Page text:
Landels Elementary School in Mountain View is one of several local schools that received funding this week from Santa Clara County to build an inclusive playground on their campuses.
The county Board of Supervisors approved Tuesday a second $10 million round of matching funds for all-inclusive playgrounds to be built at schools and parks throughout the county, including in Palo Alto, Mountain View, Cupertino, Santa Clara and San Jose.
The groundbreaking playgrounds are designed to include children and parents with physical or cognitive disabilities, with careful consideration paid to smooth surfacing; custom climbing, sliding, swinging and spinning zones that improve balance, spatial orientation, focus and motor skills; and spaces that encourage quiet play. The first Magical Bridge Playground opened in 2015 in Palo Alto at Mitchell Park.
"It's gratifying, and frankly, it's just the right thing to do — to provide all-inclusive places to play and socialize," said Santa Clara County Board President Joe Simitian. "I'm so pleased that our county stepped up to help create more of these innovative playgrounds for all."
Plans are underway for a Magical Bridge playground to be constructed at Rengstorff Park in Mountain View. In June, local students conducted a coin drive to raise money for its construction. The City Council approved the project in 2017, and it's expected to be completed in 2020.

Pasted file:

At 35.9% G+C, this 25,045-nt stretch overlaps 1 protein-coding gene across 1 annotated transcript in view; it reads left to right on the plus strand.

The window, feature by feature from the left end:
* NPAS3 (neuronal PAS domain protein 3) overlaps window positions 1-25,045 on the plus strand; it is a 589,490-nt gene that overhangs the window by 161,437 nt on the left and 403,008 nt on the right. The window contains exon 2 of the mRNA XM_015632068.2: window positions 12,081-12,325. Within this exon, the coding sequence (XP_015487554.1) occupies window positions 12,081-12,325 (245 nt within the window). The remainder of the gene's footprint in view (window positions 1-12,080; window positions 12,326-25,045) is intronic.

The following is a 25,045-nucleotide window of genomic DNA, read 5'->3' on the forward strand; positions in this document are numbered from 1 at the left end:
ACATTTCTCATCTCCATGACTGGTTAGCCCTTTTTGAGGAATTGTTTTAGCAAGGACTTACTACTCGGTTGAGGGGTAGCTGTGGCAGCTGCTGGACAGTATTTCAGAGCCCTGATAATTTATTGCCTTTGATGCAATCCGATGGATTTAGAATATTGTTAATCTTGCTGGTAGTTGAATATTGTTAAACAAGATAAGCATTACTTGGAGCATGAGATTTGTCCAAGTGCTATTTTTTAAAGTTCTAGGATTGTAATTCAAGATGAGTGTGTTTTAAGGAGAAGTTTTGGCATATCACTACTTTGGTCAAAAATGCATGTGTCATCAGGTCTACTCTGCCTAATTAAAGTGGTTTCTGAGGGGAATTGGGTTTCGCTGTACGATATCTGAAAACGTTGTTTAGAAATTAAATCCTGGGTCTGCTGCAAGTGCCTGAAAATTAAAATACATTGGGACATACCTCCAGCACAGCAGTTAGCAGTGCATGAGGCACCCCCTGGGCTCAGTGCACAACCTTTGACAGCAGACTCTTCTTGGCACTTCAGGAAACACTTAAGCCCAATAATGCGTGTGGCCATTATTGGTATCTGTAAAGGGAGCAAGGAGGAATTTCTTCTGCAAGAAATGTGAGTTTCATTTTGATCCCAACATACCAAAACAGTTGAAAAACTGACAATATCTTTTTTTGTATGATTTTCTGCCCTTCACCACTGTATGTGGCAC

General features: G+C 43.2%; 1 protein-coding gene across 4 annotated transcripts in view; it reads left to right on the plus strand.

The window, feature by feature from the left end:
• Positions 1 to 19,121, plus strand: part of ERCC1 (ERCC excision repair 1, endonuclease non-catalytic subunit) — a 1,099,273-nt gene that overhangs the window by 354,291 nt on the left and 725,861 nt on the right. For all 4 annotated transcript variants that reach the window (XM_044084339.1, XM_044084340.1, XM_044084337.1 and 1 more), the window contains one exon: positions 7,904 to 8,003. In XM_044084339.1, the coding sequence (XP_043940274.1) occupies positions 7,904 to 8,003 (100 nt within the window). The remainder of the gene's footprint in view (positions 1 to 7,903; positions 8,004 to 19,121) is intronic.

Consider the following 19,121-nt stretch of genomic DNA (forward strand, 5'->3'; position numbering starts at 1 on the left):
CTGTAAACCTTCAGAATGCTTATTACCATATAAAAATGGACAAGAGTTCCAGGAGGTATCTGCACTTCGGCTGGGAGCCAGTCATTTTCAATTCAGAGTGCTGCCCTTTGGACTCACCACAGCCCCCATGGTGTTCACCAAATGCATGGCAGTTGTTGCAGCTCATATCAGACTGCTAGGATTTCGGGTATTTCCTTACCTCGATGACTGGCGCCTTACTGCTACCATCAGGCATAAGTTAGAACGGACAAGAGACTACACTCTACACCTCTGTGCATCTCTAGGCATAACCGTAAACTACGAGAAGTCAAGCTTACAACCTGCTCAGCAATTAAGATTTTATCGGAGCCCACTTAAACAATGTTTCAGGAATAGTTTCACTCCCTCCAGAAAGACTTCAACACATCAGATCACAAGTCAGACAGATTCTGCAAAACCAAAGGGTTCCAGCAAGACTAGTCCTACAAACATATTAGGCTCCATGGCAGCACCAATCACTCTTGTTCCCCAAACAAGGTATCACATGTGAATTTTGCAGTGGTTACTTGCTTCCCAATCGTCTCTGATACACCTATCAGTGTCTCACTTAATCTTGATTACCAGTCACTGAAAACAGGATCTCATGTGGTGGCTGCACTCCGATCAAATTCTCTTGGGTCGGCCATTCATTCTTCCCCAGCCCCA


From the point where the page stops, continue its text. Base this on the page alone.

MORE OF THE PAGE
In 2017, the Board of Supervisors unanimously approved a plan proposed by Simitian to set aside $10 million in matching funds for all-inclusive playgrounds to be built in each of the county's five districts. This is the second funding round, which Simitian's office said is "designed to leverage additional funds from cities, school districts, philanthropies, and individual donors."
More than 10,000 children in Santa Clara County have "major disabilities" and over 20,000 receive special-education services in schools, according to Simitian's office. But the fabric of the county's schools and parks don't match that reality: Except for the Magical Bridge Playground in Palo Alto and the Rotary PlayGarden in San Jose, parks, no city or school playgrounds, are fully accessible to children or family members with disabilities, his office noted in an announcement.
"These grants show just how much we can do if we partner together," Simitian said. "I hope this will inspire additional partnerships in the coming years."